During Usain Bolt’s record breaking 9.58 second 100 m at the 2009 World Championships in Berlin, it has been estimated that his terminal velocity was 43.9 km/h with a power output of 2619.5 watts. Now, with power like that, you may think his shoes are the hardest working on the planet, but we would argue that mountain biking shoes have it even tougher.
Think about it, we ride in all weathers, pelt our trail shoes with rocks, soak them, dry them, soak them, leave them in wet kit bags – then complain angrily on forums when they dare to fall apart. When mountain biking we ask a lot of our footwear, we demand total reliability, we demand comfort, we demand weather protection and we demand performance, hell, we even want them to look cool. Some riders like to hike for hours, bike on back, seeking out epic new first descents, some chase milliseconds in international races watched by millions, while others simply want to cut a few skids in the woods with their mates before propping up the bar in the local pub. What unites these riders? They wear the same shoes. No, it’s not easy being a mountain bike shoe.
The best trail shoes should only absorb the minimal amount of water.
In the search for the ultimate clipless trail shoe, we put 6 of the best to the test. This was no small task, living with a shoe can be like having a bad relationship, it’s all exciting and new at first, then it becomes very comfortable, before ultimately falling apart. To be sure we experienced every high and low we ran the each pair of shoes with testers for an entire season. Over 3,000 cumulative kilometres were ridden through rain and shine, sun and snow. The shoes were abused in many ways, left in kit bags, dried out by the fire, one was even left on the roof of the car before driving off – a successful rescue attempt ensued. In the end we had some surprises, and a very worthy winner.
|Value for Money
|Five Ten Hellcat
|Giro Terraduro Mid
|Mavic XA Elite
|Specialized 2FO Cliplite
* per shoe, size 43
What makes a great trail shoe?
The best trail shoes will be light, comfortable and fast-drying should they get wet. The fit should be easy to adjust and the sole should be stiff enough for efficient pedaling, but not so stiff as to make the shoe a nightmare to walk in. The sole unit should be grippy enough for short muddy hikes and the cleat pocket should be wide for easy engagement and allow the cleats to be run in a wide range of positions. A lace system that allows precise and comfortable adjustment without working loose or producing uncomfortable hot-spots will result in top marks. And let’s not forget, the most memorable trail rides often finish in a cafe or bar, the best shoes should blend high performance with cool looks, it’s time to say no to XC disco slippers.
Stiffness is good, Stiffness is bad
Just like as in carbon wheels and frames, stiff is good, too stiff is bad. All clipless trail shoes have a shank running inside the sole to provide stiffness, allowing you to efficiently transfer your leg power to the pedals. However, if the sole is too stiff, the shoe will be uncomfortable off the bike and lack sensitivity for more theatrical riding, a bit like going dancing in ski boots. The correct level of stiffness for you depends on your riding style, if you want a super efficient shoe for XC style power-fests, then stiffness is good, if you want an all-rounder for long days or after-work shreds with the crew, then something a little more flexible will be more fun.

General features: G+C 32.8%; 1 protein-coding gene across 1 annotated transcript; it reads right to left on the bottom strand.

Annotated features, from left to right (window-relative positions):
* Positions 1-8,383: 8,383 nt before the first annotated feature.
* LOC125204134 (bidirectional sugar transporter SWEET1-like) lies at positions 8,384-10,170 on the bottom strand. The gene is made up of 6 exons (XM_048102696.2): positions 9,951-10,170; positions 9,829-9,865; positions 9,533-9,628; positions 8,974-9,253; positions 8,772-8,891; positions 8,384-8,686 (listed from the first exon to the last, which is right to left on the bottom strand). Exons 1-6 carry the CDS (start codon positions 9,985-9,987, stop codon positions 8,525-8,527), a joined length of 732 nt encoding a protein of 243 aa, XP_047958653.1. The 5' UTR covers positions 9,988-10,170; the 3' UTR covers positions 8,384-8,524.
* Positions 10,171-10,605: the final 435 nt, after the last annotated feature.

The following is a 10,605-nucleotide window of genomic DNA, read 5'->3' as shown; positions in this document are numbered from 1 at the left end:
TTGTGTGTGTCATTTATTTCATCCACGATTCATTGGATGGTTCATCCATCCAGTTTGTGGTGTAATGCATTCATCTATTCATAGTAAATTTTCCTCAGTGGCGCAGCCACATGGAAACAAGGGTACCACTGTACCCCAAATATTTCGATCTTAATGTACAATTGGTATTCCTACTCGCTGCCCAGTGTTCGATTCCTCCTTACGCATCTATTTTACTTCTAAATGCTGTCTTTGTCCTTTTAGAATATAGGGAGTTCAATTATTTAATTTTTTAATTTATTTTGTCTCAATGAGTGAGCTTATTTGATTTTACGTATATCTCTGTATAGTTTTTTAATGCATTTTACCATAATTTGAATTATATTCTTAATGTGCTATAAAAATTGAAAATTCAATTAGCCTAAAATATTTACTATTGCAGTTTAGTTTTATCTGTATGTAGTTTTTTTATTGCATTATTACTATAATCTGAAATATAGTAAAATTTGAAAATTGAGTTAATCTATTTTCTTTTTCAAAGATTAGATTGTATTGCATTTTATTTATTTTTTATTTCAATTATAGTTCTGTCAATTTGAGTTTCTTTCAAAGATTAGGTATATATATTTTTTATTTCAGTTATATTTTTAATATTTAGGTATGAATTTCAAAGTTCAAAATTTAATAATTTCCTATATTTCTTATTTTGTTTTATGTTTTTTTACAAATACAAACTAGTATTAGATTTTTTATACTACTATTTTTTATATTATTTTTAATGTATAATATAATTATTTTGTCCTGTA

Say no to the wet feet blues
Nothing says ‘winter’ more than a cold damp shoe in the morning, and putting on sopping wet shoes is as much fun as a trip to a blind dentist. To avoid that sinking feeling, the best trail shoes should only absorb the minimal amount of water. To find out which were the fastest drying shoes, we measured the total amount of water each shoe absorbed after one minute of full immersion. We then worked out how fast each shoe dried out at a constant 17 °C, you know, just like in your front hall. The results were startling.
The worst performing shoes by far were the Five Ten Hellcats, drinking 670 ml – over a pint of liquid – per pair, that’s over 6 times more than the Specialized and Shimano’s, and were still very wet after 5 days of drying. The rest of the group were much closer together but the shoes that performed best were the Shimano SH ME7 and Specialized 2FO Cliplite both of which only absorbed just under 60 ml per shoe and dried fast. For those who ride in the wet, these results are eye-opening.
So which is the best shoe?
After a full season of riding it is time to crown a winner. We have to discount the Five Ten Hellcats first as their woeful water absorption make them hard to live with for ‘all-weather’ riding. All the testers loved the comfortable padded fit of the Mavic XA Elite shoes and their price is very tempting, however the very stiff sole makes long hikes uncomfortable. The Shimano SH ME7 and Giro Terraduro Mid both offer amazing weatherproofing and very powerful pedaling, but it was the BOA and lightweight construction of the Specialized 2FO Cliplite that win them Best in Test. However, for €219.95 the price is eye-watering, and it was the more affordable ION Rascals with their ride/walk balance, appealing price and very cool shred-to-bar looks that take top honours for the Best Buy trail clipless shoe, a firm team favourite.